The world is in turmoil at this time. Deaths from the Corona Virus in the UK are at 18,100 and rising every day. Yet drivers are still being refused the use of toilet facilities at some of the big supermarket hubs and other large delivery points. Oh, yes, drivers are being hailed as heroes because they’re keeping the supply chains open, but some drivers are still met with excuses when they ask to use the toilet. That is even though the H.S.E. (Health and Safety Executive) have said it’s illegal to deny drivers access to these facilities. The excuses range from things like, “They’re out of order,” or “We’re waiting for them to be delivered.”
What they’re possibly awaiting delivery of, are the plastic boxes used at outdoor shows and music gigs. Some firms have tried to get around the law by putting portaloo chemical toilets in the corner of the yard, but there is no hot water in these things, so they don’t meet the standards for washing your hands in this time of the pandemic. And any I’ve used when I maybe go to a classic truck show or weekend car boot sale are usually rancid inside anyway.
From comments I’ve read on drivers’ forums, it seems like some drivers go into their delivery point with an attitude of, now it’s illegal to refuse me access to the facilities, so if I can’t use the toilet, you don’t get your freight. That might be ok if you are paid by the hour, which most drivers over here are, and you have an agreement with your boss. But it does nothing for the regard, or lack of it, that some companies have for the drivers delivering to their premises.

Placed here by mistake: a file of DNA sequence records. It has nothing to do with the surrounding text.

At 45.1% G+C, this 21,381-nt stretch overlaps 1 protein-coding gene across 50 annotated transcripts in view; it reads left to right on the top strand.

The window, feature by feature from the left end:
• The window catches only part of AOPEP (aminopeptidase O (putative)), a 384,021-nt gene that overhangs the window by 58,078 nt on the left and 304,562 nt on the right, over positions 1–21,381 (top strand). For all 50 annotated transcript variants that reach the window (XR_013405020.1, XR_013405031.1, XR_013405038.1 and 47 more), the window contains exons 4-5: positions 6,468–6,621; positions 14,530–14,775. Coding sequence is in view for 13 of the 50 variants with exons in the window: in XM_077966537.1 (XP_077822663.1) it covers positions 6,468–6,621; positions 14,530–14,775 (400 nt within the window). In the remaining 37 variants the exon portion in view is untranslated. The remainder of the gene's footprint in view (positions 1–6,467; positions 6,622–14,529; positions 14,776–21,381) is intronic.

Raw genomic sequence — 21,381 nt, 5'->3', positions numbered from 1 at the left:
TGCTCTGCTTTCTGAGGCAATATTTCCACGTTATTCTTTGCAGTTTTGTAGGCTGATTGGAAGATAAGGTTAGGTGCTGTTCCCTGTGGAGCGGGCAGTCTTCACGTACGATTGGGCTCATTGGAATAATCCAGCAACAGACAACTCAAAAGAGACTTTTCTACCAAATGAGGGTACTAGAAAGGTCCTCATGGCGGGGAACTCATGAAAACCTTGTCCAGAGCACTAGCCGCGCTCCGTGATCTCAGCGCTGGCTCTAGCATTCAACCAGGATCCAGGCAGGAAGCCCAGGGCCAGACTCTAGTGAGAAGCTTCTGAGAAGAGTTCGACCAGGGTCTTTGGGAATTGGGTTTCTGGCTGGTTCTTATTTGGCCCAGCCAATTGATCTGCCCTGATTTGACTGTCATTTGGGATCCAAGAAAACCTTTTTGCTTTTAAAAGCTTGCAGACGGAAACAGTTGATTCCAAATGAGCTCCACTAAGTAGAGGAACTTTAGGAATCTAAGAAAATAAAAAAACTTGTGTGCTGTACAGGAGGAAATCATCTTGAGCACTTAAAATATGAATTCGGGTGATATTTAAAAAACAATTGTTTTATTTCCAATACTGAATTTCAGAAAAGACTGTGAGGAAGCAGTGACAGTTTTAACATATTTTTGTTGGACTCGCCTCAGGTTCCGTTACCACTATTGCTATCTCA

Just like Canada, it’s also getting harder for drivers to find a warm meal out on the road. I have read on drivers’ forums that it’s the small truck stops, off the beaten track cafés and mobile food trucks that are stepping up to the plate. The small places that were the mainstay of basic transport catering in my young trucking days that provided everyday plain cooking that filled your belly.
The main A1 on the east side of this country was always geared up for the truck traffic. Before it was given a number, it was the Great North Road. At 410 miles long, it connected London in the south to Edinburgh in the north and had truck stops, fuelling stations and small cafés in abundance.
Then it was upgraded and widened, and big truck stops were built right next to the new highway. Since it was easier for drivers to drive straight into the big truck stops by taking an off-ramp constructed to cater to these large truck stops, some of the by-passed small places lost most of their business and went bust. It seems ironic now that some of the little guys that dodged the bulldozers and managed to stay in business are once again feeding the UK truckers. There might be plenty of space to park in the big truck stops now, but being able to park wherever you like doesn’t do much good if drivers can’t get a decent meal because the multi-choice food mall is currently closed.
Older drivers might be tempted to go back to boiling a kettle in the cab on a single burner gas camping stove, but these things are frowned upon now as a health and safety risk. How did we ever manage in the past before health and safety? Cooking in the cab would undoubtedly keep us away from other possibly infected people.